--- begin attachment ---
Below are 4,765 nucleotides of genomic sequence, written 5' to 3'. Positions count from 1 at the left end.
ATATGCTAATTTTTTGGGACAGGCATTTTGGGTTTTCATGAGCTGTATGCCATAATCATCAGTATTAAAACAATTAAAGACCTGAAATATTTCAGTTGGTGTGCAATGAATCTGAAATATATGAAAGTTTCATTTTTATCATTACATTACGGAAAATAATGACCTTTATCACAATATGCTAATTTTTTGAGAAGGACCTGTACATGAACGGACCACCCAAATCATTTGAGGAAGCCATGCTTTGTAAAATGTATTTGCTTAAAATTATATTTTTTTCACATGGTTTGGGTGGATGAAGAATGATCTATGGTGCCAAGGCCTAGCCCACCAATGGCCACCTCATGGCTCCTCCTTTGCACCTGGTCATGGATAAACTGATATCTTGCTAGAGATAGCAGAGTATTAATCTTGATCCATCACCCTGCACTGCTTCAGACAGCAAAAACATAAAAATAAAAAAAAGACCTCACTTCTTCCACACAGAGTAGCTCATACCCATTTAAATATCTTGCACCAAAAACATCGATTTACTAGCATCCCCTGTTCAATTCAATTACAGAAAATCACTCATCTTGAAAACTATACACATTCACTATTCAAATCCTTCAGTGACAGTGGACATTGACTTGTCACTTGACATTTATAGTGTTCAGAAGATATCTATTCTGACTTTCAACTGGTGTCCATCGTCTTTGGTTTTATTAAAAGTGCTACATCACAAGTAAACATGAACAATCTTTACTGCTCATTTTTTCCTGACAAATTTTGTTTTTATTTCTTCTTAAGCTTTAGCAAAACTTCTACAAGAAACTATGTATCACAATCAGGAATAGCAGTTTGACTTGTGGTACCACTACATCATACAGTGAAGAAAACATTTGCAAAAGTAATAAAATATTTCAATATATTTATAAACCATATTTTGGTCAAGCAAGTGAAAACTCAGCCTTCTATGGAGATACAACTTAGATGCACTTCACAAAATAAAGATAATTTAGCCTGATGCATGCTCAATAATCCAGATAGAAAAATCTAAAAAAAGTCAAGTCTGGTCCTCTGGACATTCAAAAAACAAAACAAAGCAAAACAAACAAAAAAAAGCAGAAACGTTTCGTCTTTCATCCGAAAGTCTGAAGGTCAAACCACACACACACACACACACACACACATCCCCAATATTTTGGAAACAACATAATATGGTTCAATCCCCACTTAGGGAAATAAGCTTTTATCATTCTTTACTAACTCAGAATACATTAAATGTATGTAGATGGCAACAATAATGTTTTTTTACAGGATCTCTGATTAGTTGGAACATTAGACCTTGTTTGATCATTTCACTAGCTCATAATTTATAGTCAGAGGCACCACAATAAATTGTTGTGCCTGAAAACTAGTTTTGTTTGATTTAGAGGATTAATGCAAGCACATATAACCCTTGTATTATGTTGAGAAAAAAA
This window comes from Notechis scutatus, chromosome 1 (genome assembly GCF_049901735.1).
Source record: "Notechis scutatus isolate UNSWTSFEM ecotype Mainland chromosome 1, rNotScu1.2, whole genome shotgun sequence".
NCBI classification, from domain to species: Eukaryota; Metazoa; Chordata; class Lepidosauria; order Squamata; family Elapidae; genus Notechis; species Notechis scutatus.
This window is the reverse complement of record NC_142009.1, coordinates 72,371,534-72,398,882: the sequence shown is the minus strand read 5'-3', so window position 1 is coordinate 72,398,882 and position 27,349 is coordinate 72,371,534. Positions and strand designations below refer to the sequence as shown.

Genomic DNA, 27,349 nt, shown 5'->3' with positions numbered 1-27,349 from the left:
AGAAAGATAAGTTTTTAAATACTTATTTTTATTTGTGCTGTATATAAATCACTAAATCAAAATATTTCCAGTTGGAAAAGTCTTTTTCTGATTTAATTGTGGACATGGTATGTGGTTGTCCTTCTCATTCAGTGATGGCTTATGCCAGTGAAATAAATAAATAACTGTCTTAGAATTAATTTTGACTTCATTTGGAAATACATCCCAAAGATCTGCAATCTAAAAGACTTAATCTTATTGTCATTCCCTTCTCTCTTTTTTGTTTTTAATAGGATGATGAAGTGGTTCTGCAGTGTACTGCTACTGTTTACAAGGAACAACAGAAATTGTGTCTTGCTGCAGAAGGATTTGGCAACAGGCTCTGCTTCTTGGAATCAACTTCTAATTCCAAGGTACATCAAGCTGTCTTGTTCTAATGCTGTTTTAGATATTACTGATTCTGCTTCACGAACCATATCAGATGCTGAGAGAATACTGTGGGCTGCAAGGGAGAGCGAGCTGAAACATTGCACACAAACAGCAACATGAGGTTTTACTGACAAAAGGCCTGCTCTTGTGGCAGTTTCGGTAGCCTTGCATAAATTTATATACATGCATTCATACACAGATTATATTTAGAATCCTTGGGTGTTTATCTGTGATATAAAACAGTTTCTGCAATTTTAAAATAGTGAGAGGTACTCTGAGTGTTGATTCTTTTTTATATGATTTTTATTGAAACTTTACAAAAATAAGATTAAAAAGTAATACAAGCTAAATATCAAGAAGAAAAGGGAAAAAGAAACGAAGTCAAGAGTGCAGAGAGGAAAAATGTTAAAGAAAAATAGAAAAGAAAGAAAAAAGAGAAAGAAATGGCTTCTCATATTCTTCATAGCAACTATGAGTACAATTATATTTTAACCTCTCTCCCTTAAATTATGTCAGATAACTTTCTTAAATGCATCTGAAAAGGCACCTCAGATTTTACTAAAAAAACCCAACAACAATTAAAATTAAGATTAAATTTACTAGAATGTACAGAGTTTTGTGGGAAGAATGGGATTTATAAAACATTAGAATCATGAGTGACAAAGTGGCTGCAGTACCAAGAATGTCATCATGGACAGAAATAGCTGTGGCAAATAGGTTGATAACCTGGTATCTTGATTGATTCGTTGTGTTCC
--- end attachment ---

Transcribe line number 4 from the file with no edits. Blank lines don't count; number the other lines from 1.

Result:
Source record: "Notechis scutatus isolate UNSWTSFEM ecotype Mainland chromosome 1, rNotScu1.2, whole genome shotgun sequence".